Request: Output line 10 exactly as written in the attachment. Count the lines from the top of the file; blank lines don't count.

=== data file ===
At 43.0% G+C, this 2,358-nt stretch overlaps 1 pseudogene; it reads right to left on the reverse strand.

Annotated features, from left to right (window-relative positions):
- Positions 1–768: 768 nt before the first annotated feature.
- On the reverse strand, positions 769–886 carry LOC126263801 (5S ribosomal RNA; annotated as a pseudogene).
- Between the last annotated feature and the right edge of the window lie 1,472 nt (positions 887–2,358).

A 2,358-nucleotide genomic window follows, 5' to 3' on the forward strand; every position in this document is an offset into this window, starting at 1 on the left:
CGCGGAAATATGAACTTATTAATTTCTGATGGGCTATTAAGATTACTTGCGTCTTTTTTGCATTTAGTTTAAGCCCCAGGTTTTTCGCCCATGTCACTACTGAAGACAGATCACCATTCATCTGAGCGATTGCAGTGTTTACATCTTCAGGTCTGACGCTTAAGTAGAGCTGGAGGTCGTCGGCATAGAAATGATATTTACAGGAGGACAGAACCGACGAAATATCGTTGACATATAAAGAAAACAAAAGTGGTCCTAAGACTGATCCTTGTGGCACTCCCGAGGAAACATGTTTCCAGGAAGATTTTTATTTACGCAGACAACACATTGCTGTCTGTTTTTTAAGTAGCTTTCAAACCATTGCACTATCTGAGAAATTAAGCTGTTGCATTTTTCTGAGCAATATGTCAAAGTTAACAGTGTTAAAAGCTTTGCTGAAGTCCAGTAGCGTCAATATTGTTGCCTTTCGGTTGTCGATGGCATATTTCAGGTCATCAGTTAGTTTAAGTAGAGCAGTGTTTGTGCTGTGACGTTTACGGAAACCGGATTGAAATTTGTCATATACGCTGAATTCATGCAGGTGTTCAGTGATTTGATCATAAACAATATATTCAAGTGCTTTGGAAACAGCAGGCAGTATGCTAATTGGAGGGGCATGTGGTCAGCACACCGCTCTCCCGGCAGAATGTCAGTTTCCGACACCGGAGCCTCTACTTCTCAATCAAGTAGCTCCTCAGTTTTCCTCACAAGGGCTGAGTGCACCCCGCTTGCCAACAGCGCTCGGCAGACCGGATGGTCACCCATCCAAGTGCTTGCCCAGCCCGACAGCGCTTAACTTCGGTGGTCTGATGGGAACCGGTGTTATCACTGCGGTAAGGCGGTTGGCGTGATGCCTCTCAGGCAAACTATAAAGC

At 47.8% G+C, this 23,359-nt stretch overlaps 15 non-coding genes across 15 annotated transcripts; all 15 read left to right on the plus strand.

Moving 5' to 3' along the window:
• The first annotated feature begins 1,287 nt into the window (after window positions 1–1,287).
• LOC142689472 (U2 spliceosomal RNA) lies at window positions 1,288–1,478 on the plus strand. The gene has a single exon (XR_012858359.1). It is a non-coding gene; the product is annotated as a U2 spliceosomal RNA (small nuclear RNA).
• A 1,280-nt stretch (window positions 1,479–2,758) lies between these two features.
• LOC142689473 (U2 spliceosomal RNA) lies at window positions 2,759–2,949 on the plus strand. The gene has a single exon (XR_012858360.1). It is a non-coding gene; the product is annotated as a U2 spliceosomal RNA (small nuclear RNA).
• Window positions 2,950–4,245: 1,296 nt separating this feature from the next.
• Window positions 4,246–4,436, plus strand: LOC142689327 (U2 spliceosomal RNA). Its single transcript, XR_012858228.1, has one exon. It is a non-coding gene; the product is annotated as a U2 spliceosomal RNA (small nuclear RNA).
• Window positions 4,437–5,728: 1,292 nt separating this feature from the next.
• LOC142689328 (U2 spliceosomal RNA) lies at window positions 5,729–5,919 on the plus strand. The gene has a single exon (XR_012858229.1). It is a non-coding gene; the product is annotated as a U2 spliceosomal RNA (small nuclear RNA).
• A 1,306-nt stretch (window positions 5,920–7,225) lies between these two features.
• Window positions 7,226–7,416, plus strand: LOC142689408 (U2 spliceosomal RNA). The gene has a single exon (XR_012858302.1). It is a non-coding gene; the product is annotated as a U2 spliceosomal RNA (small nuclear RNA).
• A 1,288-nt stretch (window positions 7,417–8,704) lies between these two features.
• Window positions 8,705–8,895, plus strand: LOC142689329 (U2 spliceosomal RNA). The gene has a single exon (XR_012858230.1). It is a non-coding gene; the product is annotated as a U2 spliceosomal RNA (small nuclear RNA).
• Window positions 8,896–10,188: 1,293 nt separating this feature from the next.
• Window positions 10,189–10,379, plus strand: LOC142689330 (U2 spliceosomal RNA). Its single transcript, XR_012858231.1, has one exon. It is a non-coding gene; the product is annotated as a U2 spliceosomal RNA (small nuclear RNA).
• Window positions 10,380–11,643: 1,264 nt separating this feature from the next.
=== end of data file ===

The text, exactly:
• The first annotated feature begins 1,287 nt into the window (after window positions 1–1,287).